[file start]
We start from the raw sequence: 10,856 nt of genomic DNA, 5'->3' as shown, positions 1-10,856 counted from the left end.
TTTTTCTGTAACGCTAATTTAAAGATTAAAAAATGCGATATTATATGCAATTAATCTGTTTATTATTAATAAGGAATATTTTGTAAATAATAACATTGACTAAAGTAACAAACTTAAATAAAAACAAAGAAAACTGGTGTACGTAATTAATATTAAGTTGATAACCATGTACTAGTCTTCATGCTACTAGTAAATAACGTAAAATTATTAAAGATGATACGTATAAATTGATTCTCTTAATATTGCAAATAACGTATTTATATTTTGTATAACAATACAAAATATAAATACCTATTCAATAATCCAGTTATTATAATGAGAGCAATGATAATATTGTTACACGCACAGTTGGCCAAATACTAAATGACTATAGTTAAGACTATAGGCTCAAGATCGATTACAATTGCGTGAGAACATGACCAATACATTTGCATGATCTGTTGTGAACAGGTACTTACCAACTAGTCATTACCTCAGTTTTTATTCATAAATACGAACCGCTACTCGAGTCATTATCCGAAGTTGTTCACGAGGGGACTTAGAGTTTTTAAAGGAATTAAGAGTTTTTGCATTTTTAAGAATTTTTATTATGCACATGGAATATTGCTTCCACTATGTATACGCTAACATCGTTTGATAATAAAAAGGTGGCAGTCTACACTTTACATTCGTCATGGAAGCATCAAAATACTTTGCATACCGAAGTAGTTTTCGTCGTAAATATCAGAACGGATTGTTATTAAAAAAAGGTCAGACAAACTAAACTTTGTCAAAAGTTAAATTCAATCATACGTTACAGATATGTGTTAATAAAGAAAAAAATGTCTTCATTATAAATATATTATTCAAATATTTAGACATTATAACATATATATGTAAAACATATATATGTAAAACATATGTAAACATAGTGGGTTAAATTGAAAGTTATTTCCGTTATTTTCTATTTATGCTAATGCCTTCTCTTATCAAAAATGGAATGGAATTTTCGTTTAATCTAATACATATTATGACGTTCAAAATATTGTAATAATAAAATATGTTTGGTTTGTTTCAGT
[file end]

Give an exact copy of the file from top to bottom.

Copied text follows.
We start from the raw sequence: 10,856 nt of genomic DNA, 5'->3' as shown, positions 1-10,856 counted from the left end.
TTTTTCTGTAACGCTAATTTAAAGATTAAAAAATGCGATATTATATGCAATTAATCTGTTTATTATTAATAAGGAATATTTTGTAAATAATAACATTGACTAAAGTAACAAACTTAAATAAAAACAAAGAAAACTGGTGTACGTAATTAATATTAAGTTGATAACCATGTACTAGTCTTCATGCTACTAGTAAATAACGTAAAATTATTAAAGATGATACGTATAAATTGATTCTCTTAATATTGCAAATAACGTATTTATATTTTGTATAACAATACAAAATATAAATACCTATTCAATAATCCAGTTATTATAATGAGAGCAATGATAATATTGTTACACGCACAGTTGGCCAAATACTAAATGACTATAGTTAAGACTATAGGCTCAAGATCGATTACAATTGCGTGAGAACATGACCAATACATTTGCATGATCTGTTGTGAACAGGTACTTACCAACTAGTCATTACCTCAGTTTTTATTCATAAATACGAACCGCTACTCGAGTCATTATCCGAAGTTGTTCACGAGGGGACTTAGAGTTTTTAAAGGAATTAAGAGTTTTTGCATTTTTAAGAATTTTTATTATGCACATGGAATATTGCTTCCACTATGTATACGCTAACATCGTTTGATAATAAAAAGGTGGCAGTCTACACTTTACATTCGTCATGGAAGCATCAAAATACTTTGCATACCGAAGTAGTTTTCGTCGTAAATATCAGAACGGATTGTTATTAAAAAAAGGTCAGACAAACTAAACTTTGTCAAAAGTTAAATTCAATCATACGTTACAGATATGTGTTAATAAAGAAAAAAATGTCTTCATTATAAATATATTATTCAAATATTTAGACATTATAACATATATATGTAAAACATATATATGTAAAACATATGTAAACATAGTGGGTTAAATTGAAAGTTATTTCCGTTATTTTCTATTTATGCTAATGCCTTCTCTTATCAAAAATGGAATGGAATTTTCGTTTAATCTAATACATATTATGACGTTCAAAATATTGTAATAATAAAATATGTTTGGTTTGTTTCAGT